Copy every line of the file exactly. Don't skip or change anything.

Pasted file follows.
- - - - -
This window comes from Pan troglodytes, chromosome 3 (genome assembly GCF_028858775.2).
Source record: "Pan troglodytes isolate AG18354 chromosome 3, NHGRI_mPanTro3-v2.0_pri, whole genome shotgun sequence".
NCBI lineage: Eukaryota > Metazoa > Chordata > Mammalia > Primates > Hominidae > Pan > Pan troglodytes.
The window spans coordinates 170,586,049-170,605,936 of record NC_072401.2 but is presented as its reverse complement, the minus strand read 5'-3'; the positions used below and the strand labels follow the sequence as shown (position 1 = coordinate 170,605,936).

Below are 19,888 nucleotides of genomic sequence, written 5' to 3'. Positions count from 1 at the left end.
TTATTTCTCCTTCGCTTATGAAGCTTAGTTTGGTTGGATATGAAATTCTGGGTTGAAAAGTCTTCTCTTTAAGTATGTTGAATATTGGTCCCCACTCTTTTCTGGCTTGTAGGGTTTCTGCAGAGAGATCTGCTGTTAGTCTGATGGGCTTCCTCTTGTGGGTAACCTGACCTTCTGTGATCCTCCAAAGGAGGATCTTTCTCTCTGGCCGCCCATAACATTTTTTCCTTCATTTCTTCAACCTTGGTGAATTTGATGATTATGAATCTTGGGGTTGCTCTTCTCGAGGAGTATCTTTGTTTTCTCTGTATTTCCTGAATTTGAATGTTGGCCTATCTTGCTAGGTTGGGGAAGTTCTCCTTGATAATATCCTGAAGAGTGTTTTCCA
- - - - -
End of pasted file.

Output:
This window comes from Pan troglodytes, chromosome 3 (genome assembly GCF_028858775.2).
Source record: "Pan troglodytes isolate AG18354 chromosome 3, NHGRI_mPanTro3-v2.0_pri, whole genome shotgun sequence".
NCBI lineage: Eukaryota > Metazoa > Chordata > Mammalia > Primates > Hominidae > Pan > Pan troglodytes.
The window spans coordinates 170,586,049-170,605,936 of record NC_072401.2 but is presented as its reverse complement, the minus strand read 5'-3'; the positions used below and the strand labels follow the sequence as shown (position 1 = coordinate 170,605,936).

Below are 19,888 nucleotides of genomic sequence, written 5' to 3'. Positions count from 1 at the left end.
TTATTTCTCCTTCGCTTATGAAGCTTAGTTTGGTTGGATATGAAATTCTGGGTTGAAAAGTCTTCTCTTTAAGTATGTTGAATATTGGTCCCCACTCTTTTCTGGCTTGTAGGGTTTCTGCAGAGAGATCTGCTGTTAGTCTGATGGGCTTCCTCTTGTGGGTAACCTGACCTTCTGTGATCCTCCAAAGGAGGATCTTTCTCTCTGGCCGCCCATAACATTTTTTCCTTCATTTCTTCAACCTTGGTGAATTTGATGATTATGAATCTTGGGGTTGCTCTTCTCGAGGAGTATCTTTGTTTTCTCTGTATTTCCTGAATTTGAATGTTGGCCTATCTTGCTAGGTTGGGGAAGTTCTCCTTGATAATATCCTGAAGAGTGTTTTCCA